When renowned Scottish architect Thomas Hamilton set about designing a home for Edinburgh’s Royal High School in the early 1800s, he cemented the city’s reputation as an “Athens of the North” with a Greek revival building still considered one of Europe’s finest.
But despite being widely lauded and variously floated as a home for the Scottish parliament, a national photography centre and a military history museum, the building has lain empty since the school moved in 1968. Now, a decision by the city’s council to strip hotel developers of the site’s lease could see it back in action once again.
The A-listed building (which means it’s of special architectural or historic interest and an outstanding example of a particular period, style or building type) on Calton Hill, has been at the centre of debate since 2009 when developers Duddingston House Properties won a competition designed to find a sustainable use for the site. But plans published in 2015 for a luxury hotel in partnership with London-based Urbanist Hotels provoked a backlash and the site has remained empty while heritage groups and the public fought the proposals. In January, after years of planning disputes and rejected appeals, the city’s council ended its deal with the developers and announced plans to place the lease on the open market.
The site will not be made available for sale, but rather open to bids for sustainable long-term uses, a move which has been welcomed by heritage groups and campaigners.
“The Royal High School is recognised as the very best Greek revival building in the world,” said Terry Levinthal, director of heritage and conservation charity the Cockburn Association. “Our greatest fear was that after years of [the current leaseholders] achieving nothing, they could be allowed another bite at the cherry. That would have been a very negative thing given the comprehensive dismissal of those proposals.”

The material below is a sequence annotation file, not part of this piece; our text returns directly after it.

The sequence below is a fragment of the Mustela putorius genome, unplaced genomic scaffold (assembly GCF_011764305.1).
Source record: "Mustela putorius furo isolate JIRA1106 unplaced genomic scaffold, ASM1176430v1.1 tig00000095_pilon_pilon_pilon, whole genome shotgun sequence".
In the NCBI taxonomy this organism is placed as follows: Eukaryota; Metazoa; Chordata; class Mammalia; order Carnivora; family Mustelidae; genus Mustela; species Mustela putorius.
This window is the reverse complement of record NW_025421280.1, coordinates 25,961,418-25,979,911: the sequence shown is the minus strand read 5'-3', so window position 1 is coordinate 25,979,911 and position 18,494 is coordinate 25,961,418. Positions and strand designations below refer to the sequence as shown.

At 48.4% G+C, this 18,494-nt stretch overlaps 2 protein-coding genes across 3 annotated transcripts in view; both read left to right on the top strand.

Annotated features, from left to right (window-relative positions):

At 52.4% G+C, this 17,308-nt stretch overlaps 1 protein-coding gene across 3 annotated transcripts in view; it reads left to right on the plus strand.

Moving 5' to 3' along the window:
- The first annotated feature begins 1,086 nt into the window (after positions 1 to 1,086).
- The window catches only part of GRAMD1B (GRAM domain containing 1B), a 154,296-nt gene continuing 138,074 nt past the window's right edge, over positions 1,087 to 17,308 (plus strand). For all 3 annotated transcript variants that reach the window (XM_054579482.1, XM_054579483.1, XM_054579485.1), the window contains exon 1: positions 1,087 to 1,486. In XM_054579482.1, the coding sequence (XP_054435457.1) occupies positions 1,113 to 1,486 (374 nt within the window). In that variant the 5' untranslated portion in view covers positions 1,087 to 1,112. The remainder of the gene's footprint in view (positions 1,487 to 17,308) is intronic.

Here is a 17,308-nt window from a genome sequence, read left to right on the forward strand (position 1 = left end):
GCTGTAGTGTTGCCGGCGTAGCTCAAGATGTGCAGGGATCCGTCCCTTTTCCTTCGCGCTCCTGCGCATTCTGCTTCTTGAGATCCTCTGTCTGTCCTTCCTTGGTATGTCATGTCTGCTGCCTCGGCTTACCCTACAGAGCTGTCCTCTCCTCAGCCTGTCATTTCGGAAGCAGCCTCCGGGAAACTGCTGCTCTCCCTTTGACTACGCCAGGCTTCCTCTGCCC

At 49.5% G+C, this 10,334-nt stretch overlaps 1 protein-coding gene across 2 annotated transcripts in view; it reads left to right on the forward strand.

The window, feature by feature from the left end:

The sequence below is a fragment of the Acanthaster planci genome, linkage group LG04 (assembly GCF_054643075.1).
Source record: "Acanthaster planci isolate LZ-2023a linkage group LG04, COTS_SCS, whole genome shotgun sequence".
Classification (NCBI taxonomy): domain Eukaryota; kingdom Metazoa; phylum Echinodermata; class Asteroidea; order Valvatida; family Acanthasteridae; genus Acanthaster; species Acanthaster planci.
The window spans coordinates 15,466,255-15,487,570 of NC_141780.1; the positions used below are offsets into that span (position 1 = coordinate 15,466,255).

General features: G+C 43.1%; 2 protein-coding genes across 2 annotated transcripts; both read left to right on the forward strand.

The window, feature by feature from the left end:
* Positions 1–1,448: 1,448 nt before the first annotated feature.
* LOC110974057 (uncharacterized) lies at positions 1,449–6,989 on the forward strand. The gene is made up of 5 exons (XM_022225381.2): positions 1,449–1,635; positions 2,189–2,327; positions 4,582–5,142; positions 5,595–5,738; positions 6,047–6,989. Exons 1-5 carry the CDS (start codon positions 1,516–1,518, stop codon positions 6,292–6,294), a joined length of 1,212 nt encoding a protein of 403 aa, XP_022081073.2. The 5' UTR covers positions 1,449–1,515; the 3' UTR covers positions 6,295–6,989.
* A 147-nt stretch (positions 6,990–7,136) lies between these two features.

One of the frontrunners in the upcoming bidding war is likely to be the Royal High School Preservation Trust, a campaign group established in 2015 to move St Mary’s music school from the west of the city. The group is financially backed by charity the Dunard Fund and has already achieved planning consent and council support for its proposal, but says it welcomes the chance to present a positive vision for the site in an open contest.
“It’s not just a new home for a music school, it’s about expanding the cultural heart of Edinburgh,” said William Gray Muir, chair of the trust, of the group’s proposal which includes plans for a new concert hall, open public space to the front of the building, and the renovation of the attached western garden and pavilion for public use. “We hope to bring music to a wider audience but also to cement the future of the building within its setting, and give it a use consistent with its original conception as a cultural beacon for Scotland.”
Levinthal said the Cockburn Association supported these “very merited” proposals. “As a principled use for the building, that struck us as being much more suitable than a luxury hotel,” he said.
It is not yet known if the hotel developers, who did not respond to a request for comment, will make a fresh bid for the building. However, council finance leader Rob Munn told the Scotsman that there were “a number of interested parties out there”. A report detailing the next steps in the process would be published in May, he said.
For campaigners, the fate of the Royal High School, established as a free educational facility for rich and poor children alike with the ethos that all deserved to learn in an unapologetically lavish environment, represents a fight for the heart of Edinburgh, and indeed Scotland.
“Its history gave it a sort of moral importance to the city, and said something about how we as Scots see ourselves: liberal; democratic; enlightened; outward looking,” said Gray Muir, who is optimistic about his group’s chances. “What we do with this building now will say an enormous amount about how we think of ourselves as a nation.”